I loooove valentine’s day. I don’t care an ounce that it’s a hallmark holiday. I’m drawn to anything that encourages sugar, flowers, love, millennial pink, gifts, weeknight champagne, etc. In 6th grade I wore cargo shorts and a baseball hat every day to school and I got 14 carnations from various friends and crushes on valentine’s day. To be clear, I also gifted a lot of carnations and intricately folded notes written in jelly pen.
I think about that a lot as maybe the time where I peaked in my youth. Present day, I am equally into spreading the love and the best way I know how is to give people butter and sugar in it’s cutest form. Enter heart shaped pop tarts. These are super simple to make and just crush it in the nostalgia department. When it comes to real pop tarts I’m a strawberry frosted gal through and through but in their homemade form, brown sugar with a little ginger really hits home. I went the ready made pie crust route here because I had already baked six things this week and was trying to honor my sanity. The trader joe’s brand is SUCH a good store bought option, though it cracks like a motherf*cker when you unroll it so you’re going to have to accept pressing the pieces together again. I’m on a serious rainbow of feelings these days (see my birthday post for proof) so here are some things I am loving right now.
– an extremely enthusiastic and invested text chain I have going with my cousins about the olympics
– ginger turmeric tea from trader joe’s
– starting a (slow moving) book club with co-workers
– the mouth feelings podcast started by Ty Burrell
– anything and everything to do with my family as I’m just feeling like a real super fan of them right now
Finally, looking at these makes me so happy that I forget I spilled powdered sugar all over my kitchen floor half way through this process. That’s true love.
brown sugar ginger pop tarts
(recipe adapted from sally’s baking addiction)
1 roll of trader joe’s frozen pie crust, thawed
1/2 cup brown sugar
2 teaspoons cinnamon
1 tablespoon flour
1-2 tablespoons of finely diced candied ginger
1 egg plus a splash of milk (for an egg wash)
brown sugar glaze
3/4 cup powdered sugar
1 tablespoon of milk
1/2 teaspoon cinnamon
Preheat your oven to 350 and line a baking sheet with parchment paper. Patch back together your pie crust that has inevitably cracked when you unroll it.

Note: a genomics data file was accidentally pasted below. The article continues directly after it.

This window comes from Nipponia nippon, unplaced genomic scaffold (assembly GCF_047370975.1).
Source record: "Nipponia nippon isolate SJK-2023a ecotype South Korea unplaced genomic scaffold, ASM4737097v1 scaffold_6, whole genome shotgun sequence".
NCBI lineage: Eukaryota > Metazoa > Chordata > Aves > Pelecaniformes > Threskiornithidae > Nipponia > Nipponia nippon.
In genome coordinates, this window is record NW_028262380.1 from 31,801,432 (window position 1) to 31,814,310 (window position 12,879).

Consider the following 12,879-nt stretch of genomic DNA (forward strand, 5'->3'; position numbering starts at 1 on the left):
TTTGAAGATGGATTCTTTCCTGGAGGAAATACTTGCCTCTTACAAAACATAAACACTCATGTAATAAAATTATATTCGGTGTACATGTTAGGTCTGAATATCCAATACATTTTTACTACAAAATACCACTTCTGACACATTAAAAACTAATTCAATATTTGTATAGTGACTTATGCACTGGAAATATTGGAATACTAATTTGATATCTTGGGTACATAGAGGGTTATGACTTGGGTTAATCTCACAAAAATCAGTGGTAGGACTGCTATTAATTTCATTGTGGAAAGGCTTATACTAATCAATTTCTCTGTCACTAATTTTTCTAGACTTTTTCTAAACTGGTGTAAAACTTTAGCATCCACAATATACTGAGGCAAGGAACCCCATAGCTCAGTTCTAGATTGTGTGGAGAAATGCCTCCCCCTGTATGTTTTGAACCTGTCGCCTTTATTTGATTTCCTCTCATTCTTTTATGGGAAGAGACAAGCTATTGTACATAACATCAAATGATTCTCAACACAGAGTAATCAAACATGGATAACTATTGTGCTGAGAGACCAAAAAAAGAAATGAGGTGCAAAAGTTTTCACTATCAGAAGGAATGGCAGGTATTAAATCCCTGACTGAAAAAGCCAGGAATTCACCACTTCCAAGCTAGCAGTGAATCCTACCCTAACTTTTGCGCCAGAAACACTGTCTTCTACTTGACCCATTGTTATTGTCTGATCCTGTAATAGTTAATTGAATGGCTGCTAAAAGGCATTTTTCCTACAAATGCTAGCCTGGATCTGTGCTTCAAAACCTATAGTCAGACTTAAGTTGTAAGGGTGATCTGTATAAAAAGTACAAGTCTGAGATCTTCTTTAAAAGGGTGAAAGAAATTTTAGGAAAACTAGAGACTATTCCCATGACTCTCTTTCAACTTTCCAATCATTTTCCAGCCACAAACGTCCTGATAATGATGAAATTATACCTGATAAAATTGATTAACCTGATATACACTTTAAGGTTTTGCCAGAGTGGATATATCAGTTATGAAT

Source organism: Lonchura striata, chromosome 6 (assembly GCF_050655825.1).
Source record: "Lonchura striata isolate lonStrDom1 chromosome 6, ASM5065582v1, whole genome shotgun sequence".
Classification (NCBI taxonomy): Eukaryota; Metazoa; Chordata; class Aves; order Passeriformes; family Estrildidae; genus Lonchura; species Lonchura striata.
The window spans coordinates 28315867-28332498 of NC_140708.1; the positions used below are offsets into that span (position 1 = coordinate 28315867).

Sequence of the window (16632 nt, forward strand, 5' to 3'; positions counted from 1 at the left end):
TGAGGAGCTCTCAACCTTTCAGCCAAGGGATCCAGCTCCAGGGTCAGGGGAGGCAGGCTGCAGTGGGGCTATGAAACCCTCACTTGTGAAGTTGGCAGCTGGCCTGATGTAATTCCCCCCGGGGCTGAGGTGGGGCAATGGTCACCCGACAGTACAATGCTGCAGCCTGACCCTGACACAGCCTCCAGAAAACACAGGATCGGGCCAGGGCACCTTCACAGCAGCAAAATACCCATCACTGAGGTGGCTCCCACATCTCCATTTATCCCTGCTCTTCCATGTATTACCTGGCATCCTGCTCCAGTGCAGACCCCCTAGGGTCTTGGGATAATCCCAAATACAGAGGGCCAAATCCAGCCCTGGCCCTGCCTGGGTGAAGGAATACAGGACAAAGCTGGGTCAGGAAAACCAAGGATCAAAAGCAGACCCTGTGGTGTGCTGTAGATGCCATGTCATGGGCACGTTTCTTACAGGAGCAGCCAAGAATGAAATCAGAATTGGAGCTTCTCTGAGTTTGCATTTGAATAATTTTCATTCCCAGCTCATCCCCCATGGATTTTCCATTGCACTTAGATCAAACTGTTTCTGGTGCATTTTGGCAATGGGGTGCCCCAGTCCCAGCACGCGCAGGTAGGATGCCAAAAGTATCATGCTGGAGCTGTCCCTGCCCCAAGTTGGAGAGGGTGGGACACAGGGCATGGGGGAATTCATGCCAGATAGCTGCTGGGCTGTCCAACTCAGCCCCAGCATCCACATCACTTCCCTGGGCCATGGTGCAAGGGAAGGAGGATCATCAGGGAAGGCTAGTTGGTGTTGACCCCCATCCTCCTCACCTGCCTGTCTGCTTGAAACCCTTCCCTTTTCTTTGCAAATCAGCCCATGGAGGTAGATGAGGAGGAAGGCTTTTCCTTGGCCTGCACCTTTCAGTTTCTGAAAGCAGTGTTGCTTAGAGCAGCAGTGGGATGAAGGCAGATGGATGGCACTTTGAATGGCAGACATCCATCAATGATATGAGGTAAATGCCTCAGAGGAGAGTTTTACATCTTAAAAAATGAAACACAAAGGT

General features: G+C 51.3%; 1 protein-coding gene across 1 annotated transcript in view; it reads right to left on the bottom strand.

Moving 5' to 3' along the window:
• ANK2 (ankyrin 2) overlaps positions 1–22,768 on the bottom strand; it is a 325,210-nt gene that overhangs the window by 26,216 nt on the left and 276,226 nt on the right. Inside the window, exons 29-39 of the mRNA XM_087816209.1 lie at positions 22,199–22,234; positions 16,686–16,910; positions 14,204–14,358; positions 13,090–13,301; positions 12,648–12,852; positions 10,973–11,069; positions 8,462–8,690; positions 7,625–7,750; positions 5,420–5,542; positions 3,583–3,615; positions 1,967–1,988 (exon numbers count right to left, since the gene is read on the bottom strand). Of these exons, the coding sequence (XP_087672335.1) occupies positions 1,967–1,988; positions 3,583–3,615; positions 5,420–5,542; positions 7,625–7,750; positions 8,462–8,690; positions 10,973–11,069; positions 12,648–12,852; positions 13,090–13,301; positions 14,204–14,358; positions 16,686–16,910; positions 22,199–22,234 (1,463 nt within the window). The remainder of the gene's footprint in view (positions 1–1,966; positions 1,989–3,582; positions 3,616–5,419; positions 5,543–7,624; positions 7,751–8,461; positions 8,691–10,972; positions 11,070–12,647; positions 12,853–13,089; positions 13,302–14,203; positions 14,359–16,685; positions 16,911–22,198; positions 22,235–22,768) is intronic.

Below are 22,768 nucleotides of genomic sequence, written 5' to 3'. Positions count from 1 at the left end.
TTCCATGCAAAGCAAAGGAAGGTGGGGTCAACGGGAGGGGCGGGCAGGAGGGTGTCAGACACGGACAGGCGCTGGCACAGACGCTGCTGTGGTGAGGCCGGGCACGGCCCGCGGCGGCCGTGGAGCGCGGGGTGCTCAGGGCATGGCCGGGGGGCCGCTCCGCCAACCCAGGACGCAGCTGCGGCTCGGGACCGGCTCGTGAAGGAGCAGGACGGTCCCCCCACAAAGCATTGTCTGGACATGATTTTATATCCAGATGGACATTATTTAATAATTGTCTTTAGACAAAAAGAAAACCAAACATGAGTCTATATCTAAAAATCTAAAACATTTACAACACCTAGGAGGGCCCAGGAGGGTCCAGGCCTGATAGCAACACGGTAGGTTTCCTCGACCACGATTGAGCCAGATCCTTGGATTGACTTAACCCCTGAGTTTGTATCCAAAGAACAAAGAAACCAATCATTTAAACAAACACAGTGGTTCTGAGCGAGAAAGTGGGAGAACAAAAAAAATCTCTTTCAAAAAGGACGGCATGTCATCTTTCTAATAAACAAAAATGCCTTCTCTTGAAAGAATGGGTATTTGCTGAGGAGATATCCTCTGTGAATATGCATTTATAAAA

Stamp out with a cookie cutter or cut out with a homemade stencil, 24 heart shapes (to make a dozen pop tarts.) You can obviously use any shape you want here and just roll the scraps together as you need them. I found it was easiest to do this all on a piece of wax paper or parchment, so you aren’t trying to scrape small shapes off the countertop alone.
Place your “bottom” pie crust cut outs about an inch apart on your baking sheet and pop into the freezer for a few minutes while you mix together the filling. Whisk your egg and splash of milk together in a small bowl for the egg wash. In a medium bowl, whisk together your brown sugar, cinnamon, and flour – leaving your chopped ginger aside for now. I find if you mixed the candied ginger in the filling, it can clump together a bit.
Take your baking tray out of the freezer and brush some of the egg wash onto each crust. Add about a 1/2 teaspoon of filling to each crust (or more if you have larger shapes.) Sprinkle your diced candied ginger over each tart, using as much or as little as your ginger tastebuds want. Lay your crust “tops” onto each pop tart, pressing the edges together to seal in the filling. Pop back into the freezer for 5 minutes to firm up.
Right before baking, brush more egg wash on the top of your pop tarts and then poke a few holes into each pastry. Bake for 20 minutes or until the pop tart looks golden brown around the edges. Cool fully on a baking rack.
When your pop tarts have cooled, whisk together your powdered sugar, milk, and cinnamon. Adjust the amount of milk and sugar as necessary to get a thick glaze that won’t pool off the pop tart as soon as you spoon it on.
Glaze each pop tart generously and let set for a few minutes.